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Principles of Game Theory

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Principles of Game Theory

Lecture 6: Linking Simultaneous & Sequential Games

- Homework 2 due 5pm
- Typo in the last problem – check piazza

- Quiz 2 on Sunday.

- U: 10 pence
- Player 1 moves first by proposing some amount of the 10p to give to Player 2.
- Player 2 can either agree and keep it or turn it down. If Player 2 turns it down, both players get 0.

- T: 10 pence
- Player 1 moves first by proposing some amount, x, of the 10p to give to Player 2. Whatever allocation Player 1 gave is multiplied by 3 3x
- Player 2 can allocate the 3x however s/he wants between the two players.

- D: 10 pence
- Player 1 moves first by proposing some amount of the 10p to give to Player 2.
- Player 2 takes what Player 1 gives. Does not move.

- BC: 100 pence
- Everyone chooses a number in [0,100]. The person who chooses the number closest to 2/3’s of the average of everyone’s numbers gets 100p. If there is a tie, those who tie divide the prize evenly.

- Often in experiments we observe
- “too much” cooperation (prisoners’ dilemma games)
- “too much” concession (bargaining games)
- Learning.

- Is game theory wrong?
- Eh… it’s a bad question
- Yes and no.

There are games that are both sequential and simultaneous

- Classic examples include things like repeated games
- Anything where there are multiple stages: investment and pricing

Investment and pricing:

- 2nd stage aka
“subgame”

- We’ve already seen examples of 1st and 2nd mover advantages.
- Consider the simple Prisoner’s Dilemma:

- What happens if the husband moves first?

So why the big difference?

- Hint: it’s not just because the husband gets to move first. Note the same outcome occurs if the wife moves first.
- Very important:it’s that in moving first the husband knows that the wife can (and will) condition her actions on what he does

What is (are) the equilibrium(ia) here:

What happens if the fed moves first?

When Congress moves first?

- So we’ve seen examples of 1st mover and second mover, but the Fed/Congress game is a little different.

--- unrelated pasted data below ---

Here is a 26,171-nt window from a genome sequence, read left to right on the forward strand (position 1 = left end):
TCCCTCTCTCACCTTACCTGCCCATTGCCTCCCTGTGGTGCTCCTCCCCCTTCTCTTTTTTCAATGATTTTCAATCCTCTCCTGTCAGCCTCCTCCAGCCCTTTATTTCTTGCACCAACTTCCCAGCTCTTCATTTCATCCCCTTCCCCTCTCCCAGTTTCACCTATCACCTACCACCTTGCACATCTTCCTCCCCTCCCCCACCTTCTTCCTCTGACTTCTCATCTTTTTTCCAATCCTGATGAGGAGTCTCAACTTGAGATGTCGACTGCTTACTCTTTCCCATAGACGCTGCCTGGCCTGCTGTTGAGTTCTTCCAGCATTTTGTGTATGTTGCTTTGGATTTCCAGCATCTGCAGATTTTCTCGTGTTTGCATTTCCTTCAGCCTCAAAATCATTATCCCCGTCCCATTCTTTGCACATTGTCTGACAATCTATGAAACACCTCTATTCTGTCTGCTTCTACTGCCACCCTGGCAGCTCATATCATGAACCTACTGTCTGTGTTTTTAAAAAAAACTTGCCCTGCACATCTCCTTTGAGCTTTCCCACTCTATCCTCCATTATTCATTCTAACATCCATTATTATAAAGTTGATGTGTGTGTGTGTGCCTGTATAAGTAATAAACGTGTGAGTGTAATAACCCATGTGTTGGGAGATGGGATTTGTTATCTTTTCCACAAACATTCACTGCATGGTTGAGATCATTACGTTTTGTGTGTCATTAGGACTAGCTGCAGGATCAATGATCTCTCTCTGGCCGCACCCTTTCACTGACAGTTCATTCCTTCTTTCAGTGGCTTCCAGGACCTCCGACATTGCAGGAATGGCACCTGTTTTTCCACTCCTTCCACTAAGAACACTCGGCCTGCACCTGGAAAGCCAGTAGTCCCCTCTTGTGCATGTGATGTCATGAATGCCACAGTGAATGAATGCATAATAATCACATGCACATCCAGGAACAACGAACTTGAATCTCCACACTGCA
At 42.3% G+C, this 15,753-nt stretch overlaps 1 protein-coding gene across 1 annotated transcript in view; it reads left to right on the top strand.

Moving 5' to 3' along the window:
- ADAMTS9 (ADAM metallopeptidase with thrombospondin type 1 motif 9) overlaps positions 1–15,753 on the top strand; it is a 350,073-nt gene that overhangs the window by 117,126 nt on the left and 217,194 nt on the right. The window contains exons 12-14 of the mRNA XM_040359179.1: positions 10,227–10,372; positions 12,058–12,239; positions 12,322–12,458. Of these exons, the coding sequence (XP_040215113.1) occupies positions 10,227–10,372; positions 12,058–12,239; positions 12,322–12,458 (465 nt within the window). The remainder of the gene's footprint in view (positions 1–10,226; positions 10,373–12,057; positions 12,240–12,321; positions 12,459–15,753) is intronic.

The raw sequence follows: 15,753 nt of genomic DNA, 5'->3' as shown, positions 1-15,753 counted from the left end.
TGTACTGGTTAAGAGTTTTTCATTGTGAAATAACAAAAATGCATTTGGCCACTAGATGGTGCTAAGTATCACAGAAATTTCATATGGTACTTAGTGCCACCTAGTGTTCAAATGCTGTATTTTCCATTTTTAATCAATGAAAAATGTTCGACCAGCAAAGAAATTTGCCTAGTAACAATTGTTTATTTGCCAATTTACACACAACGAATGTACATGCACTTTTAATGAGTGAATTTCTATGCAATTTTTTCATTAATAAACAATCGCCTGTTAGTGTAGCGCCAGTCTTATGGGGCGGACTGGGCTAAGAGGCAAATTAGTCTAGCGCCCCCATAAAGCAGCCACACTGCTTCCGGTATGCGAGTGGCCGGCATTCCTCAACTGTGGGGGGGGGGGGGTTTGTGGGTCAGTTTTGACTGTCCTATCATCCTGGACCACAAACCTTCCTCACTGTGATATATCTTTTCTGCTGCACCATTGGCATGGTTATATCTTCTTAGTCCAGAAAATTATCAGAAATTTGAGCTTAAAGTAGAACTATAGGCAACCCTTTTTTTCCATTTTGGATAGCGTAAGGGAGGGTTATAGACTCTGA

- In this game both players want Congress to move first: payoffs of (3,4) vs (2,2).
- We’ll see later that having Congress verbally say what it’s going to do isn’t enough. It must be a credible commitment.

- So going from Simultaneous to Sequential can change the equilibrium outcome.
- Figuring out what changes when you change the “rules” of the game can be very important

- Imperfect vs incomplete information
- Incomplete information: players are unaware of the payoffs of their the other players (or the players “types”)
- We’ll move to this after the exam. All games so far are games of complete information.

- Imperfect information: players are simply unaware of the actions chosen by other players.
- They know who the other players are what their possible strategies/actions are, and the preferences/payoffs of these other players.
- Information about the other players in imperfect information is complete.

What happens when player 2 knows that player 1 moved first but doesn’t know what he did?

- Before we said it would be “as if” it were simultaneous. Now we’ll see why.
- What makes a sequential game different?
- Players can condition their behavior on the history of play – or their information up to that node.

Tennis example from the book (fig 6.9)

- N. doesn’t know what E. did:

Imperfect information in Decision Analysis:

- Back to the Congress Fed example:

3, 4

- When the 2nd player can’t condition behavior on any history, we’re back to the original normal form game:

Most of you are probably thinking that extensive form games are easier to solve than normal form games. Well… this is where they get tricky (and often presented after normal form games)

- When players can condition behavior, all players know this and it opens up the possibility for more equilibria

- What are the strategies for each player below:

3, 4

- Recall how we constructed normal form games:
- A matrix of strategies
- We now have 2 equilibria!?

- There are 2 equilibria to this game
- But only 1 of them is what we call a subgame perfect eq

3, 4

- How many subgames?

- How many subgames?

- An equilibrium is called a subgame-perfect equilibrium if it is an equilibrium in every subgame.
- 2 equilibria:

- 2 Nash equilibria:
- But only 1 subgame perfect eq